Making Sense of When to Use FPGAs
While improvements in processors and software solutions have catalyzed major advances in high performance computing, the need for customizable performance is an ever-present challenge for organizations that rely on HPC systems.
The latest generation of HPC-optimized processors have delivered major advances in supercomputing performance. And although Moore’s Law continues to define how new generations of processors exceed its predecessors’, engineers are exploring ways to accelerate workloads through non-x86 processors, such as FPGAs, which have more than doubled the speed of HPC systems on targeted applications compared to an Intel Xeon or Intel Xeon Phi processor alone.
With roughly 50 billion devices in use globally, each of them pumping out data, this capability is increasingly important. In parallel, data centres must support a diverse array of workloads and networked components with the speed and agility to interpret all the resulting data. For organizations reliant on mission-critical information, capturing and evaluating it represents an enormous challenge. FPGAs are an important tool allowing them to gain immediate insights from large volumes of incoming data, filter it down to something analysts can interpret and take appropriate actions dictated by those insights.
Where do FPGAs fit in? The idea of offloading some of the workload from the main processor to a co-processor has long been established. However, the downside of a standard co-processor is its limited adaptability. A co-processor can be designed as an accelerator for a particular workload, but if that same co-processor is dropped into a different workload scenario – one it is not specifically designed to accelerate – it may not deliver the goods.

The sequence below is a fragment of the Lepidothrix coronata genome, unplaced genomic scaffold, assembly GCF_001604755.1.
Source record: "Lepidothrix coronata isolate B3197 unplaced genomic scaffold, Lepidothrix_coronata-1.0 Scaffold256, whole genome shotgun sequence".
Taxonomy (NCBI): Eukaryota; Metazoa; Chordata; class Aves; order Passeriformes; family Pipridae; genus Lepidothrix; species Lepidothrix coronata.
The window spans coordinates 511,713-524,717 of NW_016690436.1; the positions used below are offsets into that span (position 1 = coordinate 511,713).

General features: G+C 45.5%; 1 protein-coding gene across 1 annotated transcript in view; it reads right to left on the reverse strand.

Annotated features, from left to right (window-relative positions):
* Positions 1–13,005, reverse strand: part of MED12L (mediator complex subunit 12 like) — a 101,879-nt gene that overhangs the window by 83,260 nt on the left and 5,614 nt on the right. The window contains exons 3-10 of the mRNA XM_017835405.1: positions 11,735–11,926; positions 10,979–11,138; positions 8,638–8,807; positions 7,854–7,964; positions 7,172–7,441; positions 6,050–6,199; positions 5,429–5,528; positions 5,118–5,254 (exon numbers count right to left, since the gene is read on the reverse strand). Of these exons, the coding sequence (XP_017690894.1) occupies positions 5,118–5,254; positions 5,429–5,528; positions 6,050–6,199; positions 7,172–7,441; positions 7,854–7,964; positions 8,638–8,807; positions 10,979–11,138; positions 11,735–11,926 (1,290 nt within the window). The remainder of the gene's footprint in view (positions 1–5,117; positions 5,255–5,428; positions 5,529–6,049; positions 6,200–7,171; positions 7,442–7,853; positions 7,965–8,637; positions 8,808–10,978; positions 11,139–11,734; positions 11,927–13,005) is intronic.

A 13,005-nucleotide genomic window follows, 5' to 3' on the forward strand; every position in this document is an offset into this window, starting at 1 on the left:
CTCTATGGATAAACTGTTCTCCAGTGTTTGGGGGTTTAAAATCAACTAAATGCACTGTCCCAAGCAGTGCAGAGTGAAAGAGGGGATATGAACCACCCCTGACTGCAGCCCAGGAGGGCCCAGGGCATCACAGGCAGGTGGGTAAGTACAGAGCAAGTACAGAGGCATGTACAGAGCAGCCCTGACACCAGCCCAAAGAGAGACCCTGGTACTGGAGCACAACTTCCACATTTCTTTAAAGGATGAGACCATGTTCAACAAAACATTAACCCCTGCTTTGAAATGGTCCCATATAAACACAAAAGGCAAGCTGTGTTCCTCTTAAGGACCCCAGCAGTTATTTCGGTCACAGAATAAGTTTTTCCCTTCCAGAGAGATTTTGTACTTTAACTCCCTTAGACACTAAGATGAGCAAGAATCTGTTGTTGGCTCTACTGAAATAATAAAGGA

In contrast, the FPGA are chameleon-like. It has the innate ability to be configured in unique ways to address particular workloads. It’s like a child’s Lego building set, in which bricks, windows, wheels and flat plates can be combined to create a miniature city, then re-combined next week to create a toy spaceship. FPGAs are like this, offering extreme flexibility, customizability and functionality.
An individual FPGA packs onto its surface millions of configurable components, up to 100 times more computational units than conventional GPUs and CPUs, including logic elements, DSP blocks, high speed transceivers, memory blocks, memory controllers and more.
A “blank slate” FPGA can be programmed to utilize any or all of those configurable elements optimized for a specific workload. An FPGA can be programmed to serve as something relatively simple, such as additional high-speed memory, or software can define the FPGA for such high speed capabilities as a storage controller, network adapter, a pre- or post-processor, or to run single precision floating point operations for intensive parallel computing applications.
FPGA offload also is energy efficiency in two ways. First, FPGAs can take on tasks from the GPU or CPU to optimize the workload for system efficiency, for less energy consumption. Secondly, because the FPGA’s role is defined by software, only the needed onboard elements of the FPGA are activated, leaving the remaining configurable elements dormant.
FPGA programming can be done by qualified onsite experts with skills in such languages as OpenCL, customers acquire more tools to make the process easier.